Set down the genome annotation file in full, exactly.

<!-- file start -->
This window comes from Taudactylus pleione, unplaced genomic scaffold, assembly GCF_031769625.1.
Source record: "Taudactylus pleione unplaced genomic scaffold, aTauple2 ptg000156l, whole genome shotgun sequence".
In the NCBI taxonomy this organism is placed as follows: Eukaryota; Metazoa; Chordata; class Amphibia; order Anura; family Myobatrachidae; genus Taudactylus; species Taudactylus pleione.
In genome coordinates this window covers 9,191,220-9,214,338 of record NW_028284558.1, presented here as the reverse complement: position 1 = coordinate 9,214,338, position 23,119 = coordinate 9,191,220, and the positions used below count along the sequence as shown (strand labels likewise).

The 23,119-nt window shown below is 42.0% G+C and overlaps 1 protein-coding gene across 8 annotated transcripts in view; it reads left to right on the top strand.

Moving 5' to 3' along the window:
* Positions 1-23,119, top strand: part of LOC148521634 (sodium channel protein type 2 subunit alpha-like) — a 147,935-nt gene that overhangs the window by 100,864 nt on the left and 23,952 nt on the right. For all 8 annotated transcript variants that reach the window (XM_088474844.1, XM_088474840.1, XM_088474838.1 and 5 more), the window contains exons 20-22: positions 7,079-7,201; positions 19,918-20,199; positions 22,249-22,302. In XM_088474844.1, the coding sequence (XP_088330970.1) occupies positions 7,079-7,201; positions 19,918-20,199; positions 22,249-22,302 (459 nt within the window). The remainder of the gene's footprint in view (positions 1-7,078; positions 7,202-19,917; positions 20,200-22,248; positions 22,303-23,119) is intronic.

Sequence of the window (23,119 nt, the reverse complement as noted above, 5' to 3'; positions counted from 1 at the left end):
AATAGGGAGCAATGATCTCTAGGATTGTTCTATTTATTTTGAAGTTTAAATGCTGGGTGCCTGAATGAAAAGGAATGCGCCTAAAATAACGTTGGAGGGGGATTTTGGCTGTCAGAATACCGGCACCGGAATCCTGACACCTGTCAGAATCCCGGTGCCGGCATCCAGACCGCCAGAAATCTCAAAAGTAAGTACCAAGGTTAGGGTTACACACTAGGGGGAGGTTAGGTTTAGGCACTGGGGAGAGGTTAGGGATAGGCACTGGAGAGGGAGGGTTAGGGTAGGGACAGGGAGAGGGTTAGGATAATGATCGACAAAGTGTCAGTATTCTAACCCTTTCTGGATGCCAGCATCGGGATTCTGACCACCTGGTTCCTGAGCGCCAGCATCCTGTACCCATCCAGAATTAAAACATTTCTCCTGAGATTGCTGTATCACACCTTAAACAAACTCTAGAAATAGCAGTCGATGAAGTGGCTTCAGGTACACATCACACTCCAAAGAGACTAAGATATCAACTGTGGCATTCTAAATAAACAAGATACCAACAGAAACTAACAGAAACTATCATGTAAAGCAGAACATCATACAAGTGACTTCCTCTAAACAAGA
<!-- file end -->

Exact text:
This window comes from Taudactylus pleione, unplaced genomic scaffold, assembly GCF_031769625.1.
Source record: "Taudactylus pleione unplaced genomic scaffold, aTauple2 ptg000156l, whole genome shotgun sequence".
In the NCBI taxonomy this organism is placed as follows: Eukaryota; Metazoa; Chordata; class Amphibia; order Anura; family Myobatrachidae; genus Taudactylus; species Taudactylus pleione.
In genome coordinates this window covers 9,191,220-9,214,338 of record NW_028284558.1, presented here as the reverse complement: position 1 = coordinate 9,214,338, position 23,119 = coordinate 9,191,220, and the positions used below count along the sequence as shown (strand labels likewise).

The 23,119-nt window shown below is 42.0% G+C and overlaps 1 protein-coding gene across 8 annotated transcripts in view; it reads left to right on the top strand.

Moving 5' to 3' along the window:
* Positions 1-23,119, top strand: part of LOC148521634 (sodium channel protein type 2 subunit alpha-like) — a 147,935-nt gene that overhangs the window by 100,864 nt on the left and 23,952 nt on the right. For all 8 annotated transcript variants that reach the window (XM_088474844.1, XM_088474840.1, XM_088474838.1 and 5 more), the window contains exons 20-22: positions 7,079-7,201; positions 19,918-20,199; positions 22,249-22,302. In XM_088474844.1, the coding sequence (XP_088330970.1) occupies positions 7,079-7,201; positions 19,918-20,199; positions 22,249-22,302 (459 nt within the window). The remainder of the gene's footprint in view (positions 1-7,078; positions 7,202-19,917; positions 20,200-22,248; positions 22,303-23,119) is intronic.

Sequence of the window (23,119 nt, the reverse complement as noted above, 5' to 3'; positions counted from 1 at the left end):
AATAGGGAGCAATGATCTCTAGGATTGTTCTATTTATTTTGAAGTTTAAATGCTGGGTGCCTGAATGAAAAGGAATGCGCCTAAAATAACGTTGGAGGGGGATTTTGGCTGTCAGAATACCGGCACCGGAATCCTGACACCTGTCAGAATCCCGGTGCCGGCATCCAGACCGCCAGAAATCTCAAAAGTAAGTACCAAGGTTAGGGTTACACACTAGGGGGAGGTTAGGTTTAGGCACTGGGGAGAGGTTAGGGATAGGCACTGGAGAGGGAGGGTTAGGGTAGGGACAGGGAGAGGGTTAGGATAATGATCGACAAAGTGTCAGTATTCTAACCCTTTCTGGATGCCAGCATCGGGATTCTGACCACCTGGTTCCTGAGCGCCAGCATCCTGTACCCATCCAGAATTAAAACATTTCTCCTGAGATTGCTGTATCACACCTTAAACAAACTCTAGAAATAGCAGTCGATGAAGTGGCTTCAGGTACACATCACACTCCAAAGAGACTAAGATATCAACTGTGGCATTCTAAATAAACAAGATACCAACAGAAACTAACAGAAACTATCATGTAAAGCAGAACATCATACAAGTGACTTCCTCTAAACAAGA